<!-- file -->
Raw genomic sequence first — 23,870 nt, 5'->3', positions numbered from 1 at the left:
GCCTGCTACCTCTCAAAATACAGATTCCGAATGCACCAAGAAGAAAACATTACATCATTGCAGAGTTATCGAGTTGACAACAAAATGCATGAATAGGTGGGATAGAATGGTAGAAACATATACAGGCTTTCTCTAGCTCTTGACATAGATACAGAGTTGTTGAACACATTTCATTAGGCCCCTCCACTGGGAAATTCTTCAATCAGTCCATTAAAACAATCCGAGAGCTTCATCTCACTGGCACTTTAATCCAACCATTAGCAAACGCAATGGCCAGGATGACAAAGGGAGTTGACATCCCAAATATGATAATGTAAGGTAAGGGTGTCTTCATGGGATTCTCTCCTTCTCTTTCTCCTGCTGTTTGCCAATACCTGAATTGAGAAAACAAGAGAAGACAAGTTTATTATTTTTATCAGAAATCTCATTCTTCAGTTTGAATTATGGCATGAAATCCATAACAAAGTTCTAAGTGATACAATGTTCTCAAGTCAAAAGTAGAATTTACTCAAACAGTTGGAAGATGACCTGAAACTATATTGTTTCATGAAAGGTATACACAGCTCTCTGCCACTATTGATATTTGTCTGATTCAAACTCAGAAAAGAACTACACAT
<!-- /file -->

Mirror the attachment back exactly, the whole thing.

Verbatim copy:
Raw genomic sequence first — 23,870 nt, 5'->3', positions numbered from 1 at the left:
GCCTGCTACCTCTCAAAATACAGATTCCGAATGCACCAAGAAGAAAACATTACATCATTGCAGAGTTATCGAGTTGACAACAAAATGCATGAATAGGTGGGATAGAATGGTAGAAACATATACAGGCTTTCTCTAGCTCTTGACATAGATACAGAGTTGTTGAACACATTTCATTAGGCCCCTCCACTGGGAAATTCTTCAATCAGTCCATTAAAACAATCCGAGAGCTTCATCTCACTGGCACTTTAATCCAACCATTAGCAAACGCAATGGCCAGGATGACAAAGGGAGTTGACATCCCAAATATGATAATGTAAGGTAAGGGTGTCTTCATGGGATTCTCTCCTTCTCTTTCTCCTGCTGTTTGCCAATACCTGAATTGAGAAAACAAGAGAAGACAAGTTTATTATTTTTATCAGAAATCTCATTCTTCAGTTTGAATTATGGCATGAAATCCATAACAAAGTTCTAAGTGATACAATGTTCTCAAGTCAAAAGTAGAATTTACTCAAACAGTTGGAAGATGACCTGAAACTATATTGTTTCATGAAAGGTATACACAGCTCTCTGCCACTATTGATATTTGTCTGATTCAAACTCAGAAAAGAACTACACAT